Just months ago, China Dumpling was a struggling business in Ventnor, hunting for new ways to bring people through the door.

In early 2012, Owner and Chef Michael Leung unveiled the new and improved restaurant, having renamed it Jade Orchid Asian Bistro and giving it the elegant flair it was missing.

Leung called China Dumpling, "Just your typical Chinese restaurant. Last year we changed it around, cleaned it up, did a lot of renovations to it. We built the bar and redid the restrooms, too."

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Patrons can tell Leung did his best to update the interior. Four flat-screen TVs are scattered throughout the restaurant and above the brand-new wooden bar.

But the updates to the building aren't as important as the updates to the menu.

"People eat with their eyes first. First they're going to see it, then they're going to smell it and then they taste it last," says Leung, who says plate presentation and quality ingredients are key parts to his new menu. "The quality of food I use is different. I know now that times are tough and people in other restaurants like to cut corners and use cheap ingredients. I still go buy as much top-quality ingredients as I can."

Besides the restaurant's renovations, the menu is something that will constantly change with the seasons. Leung says many restaurants have the same menu year round, so a lot of menu items will only taste good at certain times of the year. He likes to make sure that doesn't happen at Jade Orchid.

"I use lots of different Asian produce. I use baby bok choy, Chinese broccoli, eggplant, Chinese radishes," Leung says. "At some restaurants, one part of the year it will taste like garbage. I'd rather take something in season."

When it comes to Jade Orchid's menu, the variety never ends. Besides main entrees of seafood, beef, chicken, pork and noodles, there are more than 40 different dim sum items to choose from that are cooked different ways, such as baked, fried or steamed.

When it comes to dim sum, Leung knows best.

"I learned how to make all my dim sum from a master chef in China. It was over a period of five years that I worked with him," Leung says. "I've been interested in cooking since I was a kid. Every weekend we would go have dim sum and I still like to keep dim sum very traditional."

Leung's culinary training is something he doesn't boast about, but General Manager Ryan Chin, who is also in charge of marketing and has a background in hospitality, is quick to point out his impressive background.

"Chef (Leung) is CIA-trained … Culinary Institute of America," Chin says. "He trained for five years learning recipes and secrets. He always discounts his culinary training."

Besides a menu and building update, Jade Orchid is also taking its customer service seriously.

"A lot of Asian restaurants say 'Here's your food, now get out,'" Chin says. "We like to focus on our service here. We try to be your friendly neighborhood eatery."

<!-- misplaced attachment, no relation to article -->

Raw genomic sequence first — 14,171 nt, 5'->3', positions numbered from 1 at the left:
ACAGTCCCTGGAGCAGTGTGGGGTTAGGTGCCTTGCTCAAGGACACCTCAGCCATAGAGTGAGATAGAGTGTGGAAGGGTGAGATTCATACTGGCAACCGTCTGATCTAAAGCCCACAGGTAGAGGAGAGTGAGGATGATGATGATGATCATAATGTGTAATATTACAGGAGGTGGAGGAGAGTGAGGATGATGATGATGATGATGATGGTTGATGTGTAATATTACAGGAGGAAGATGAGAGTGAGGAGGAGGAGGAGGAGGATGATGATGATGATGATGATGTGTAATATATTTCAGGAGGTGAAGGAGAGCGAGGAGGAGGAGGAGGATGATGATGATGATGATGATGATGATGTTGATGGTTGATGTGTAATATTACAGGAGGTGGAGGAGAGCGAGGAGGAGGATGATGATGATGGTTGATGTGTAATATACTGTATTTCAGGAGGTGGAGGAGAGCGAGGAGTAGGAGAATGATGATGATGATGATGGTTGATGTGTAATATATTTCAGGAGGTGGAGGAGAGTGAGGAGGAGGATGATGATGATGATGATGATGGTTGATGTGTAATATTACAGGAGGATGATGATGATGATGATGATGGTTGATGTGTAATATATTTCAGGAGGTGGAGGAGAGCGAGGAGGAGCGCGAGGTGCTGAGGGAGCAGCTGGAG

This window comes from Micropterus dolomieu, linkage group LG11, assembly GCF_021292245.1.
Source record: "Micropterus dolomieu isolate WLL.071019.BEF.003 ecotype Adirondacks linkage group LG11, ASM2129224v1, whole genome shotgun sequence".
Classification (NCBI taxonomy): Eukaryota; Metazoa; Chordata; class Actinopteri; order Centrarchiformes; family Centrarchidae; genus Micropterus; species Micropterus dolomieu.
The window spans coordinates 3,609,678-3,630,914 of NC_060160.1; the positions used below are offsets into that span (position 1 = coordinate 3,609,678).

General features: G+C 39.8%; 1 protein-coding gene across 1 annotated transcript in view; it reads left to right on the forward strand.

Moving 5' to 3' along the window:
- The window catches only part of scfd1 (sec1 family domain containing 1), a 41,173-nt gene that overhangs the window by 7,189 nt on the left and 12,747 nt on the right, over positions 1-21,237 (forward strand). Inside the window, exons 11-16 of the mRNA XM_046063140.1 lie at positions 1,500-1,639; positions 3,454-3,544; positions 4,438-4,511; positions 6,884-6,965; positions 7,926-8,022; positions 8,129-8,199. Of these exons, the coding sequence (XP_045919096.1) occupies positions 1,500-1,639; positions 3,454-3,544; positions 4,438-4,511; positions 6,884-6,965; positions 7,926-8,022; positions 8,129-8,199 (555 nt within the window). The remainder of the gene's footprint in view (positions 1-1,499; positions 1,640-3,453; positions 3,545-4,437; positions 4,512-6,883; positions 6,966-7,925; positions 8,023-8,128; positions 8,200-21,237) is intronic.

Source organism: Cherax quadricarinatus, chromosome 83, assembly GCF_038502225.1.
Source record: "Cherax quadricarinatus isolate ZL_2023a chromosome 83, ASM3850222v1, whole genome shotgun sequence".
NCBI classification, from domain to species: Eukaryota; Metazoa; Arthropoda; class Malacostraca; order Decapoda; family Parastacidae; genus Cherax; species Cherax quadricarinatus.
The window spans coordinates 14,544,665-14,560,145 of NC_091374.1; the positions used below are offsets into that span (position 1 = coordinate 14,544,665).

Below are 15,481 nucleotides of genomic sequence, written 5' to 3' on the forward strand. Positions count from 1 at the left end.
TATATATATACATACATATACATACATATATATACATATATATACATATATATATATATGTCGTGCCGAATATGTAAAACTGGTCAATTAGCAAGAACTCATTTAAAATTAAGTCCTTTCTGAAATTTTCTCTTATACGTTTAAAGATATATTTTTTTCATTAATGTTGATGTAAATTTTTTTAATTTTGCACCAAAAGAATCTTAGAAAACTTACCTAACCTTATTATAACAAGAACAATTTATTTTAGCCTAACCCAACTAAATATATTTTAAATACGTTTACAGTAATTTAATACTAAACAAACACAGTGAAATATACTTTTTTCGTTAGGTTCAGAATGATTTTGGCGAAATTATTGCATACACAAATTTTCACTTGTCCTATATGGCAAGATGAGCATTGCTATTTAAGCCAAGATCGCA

Jade Orchid has a little something for everyone, including a vegetarian menu. About 80 percent of the food is Chinese, but there are also Japanese-, Vietnamese- and Thai-influenced dishes, such as Vietnamese lemongrass chicken ($10) or steak ($14).

Patrons can also try one of Leung's creative dishes, such as crispy orange beef, which is wok-fried sliced beef sirloin in a sweet tangerine sauce served over a bed of sliced mandarin oranges ($14).

Leung has a chef's menu that he uses to try new things and see how guests enjoy his new dishes. One such item is the shrimp and chive dumplings. With big pieces of shrimp wrapped with chive in a warm, moist dumpling, Chin says the dish has been so popular it may be added to the regular menu in a month or so.

The same goes for Leung's taro dumplings, tasty delicacies that melt in your mouth. Inside are a soft mix of pork, fried shrimp and mushrooms. The outside looks like tumbleweed, but it is actually shaved down and fried turnip, although it tastes more like a fortune cookie than a vegetable.

For now, Leung is happy with the direction the restaurant is heading. Attendance has increased dramatically, and the chef is looking forward to the summer months, when guests will be able to dine outdoors.

"Right now I think this idea will take off," Leung says. "We have a large space so we can accommodate parties and there should be a good future for this concept."

Homemade noodles

One thing Chef Michael Leung prides himself on is his homemade noodles, which give his dishes a traditional and fresh taste. "A lot of the chow fun noodles I make fresh myself," he says. Leung also makes fresh rice noodles. "It can be hard to find fresh rice noodles. It would be like an Italian restaurant that makes fresh pasta." Try the Singapore rice noodles, which come with shrimp, pork, bean sprouts, onions, scallion and homemade rice noodles ($10). The noodles are flavored with a touch of curry to give some spice to the dish.

The competition

Jade Orchid had a tasting with two seatings when it first opened. The restaurant hosted 100 to 120 people, who fit easily into the large dining space. Some patrons suggested challenging P.F. Chang's to a taste test, as they said it was just as good but for a smaller price. General Manager Ryan Chin isn't sure if a challenge would ever happen, but he is excited for the buzz the restaurant is getting and is looking forward to holding more tastings during the year.

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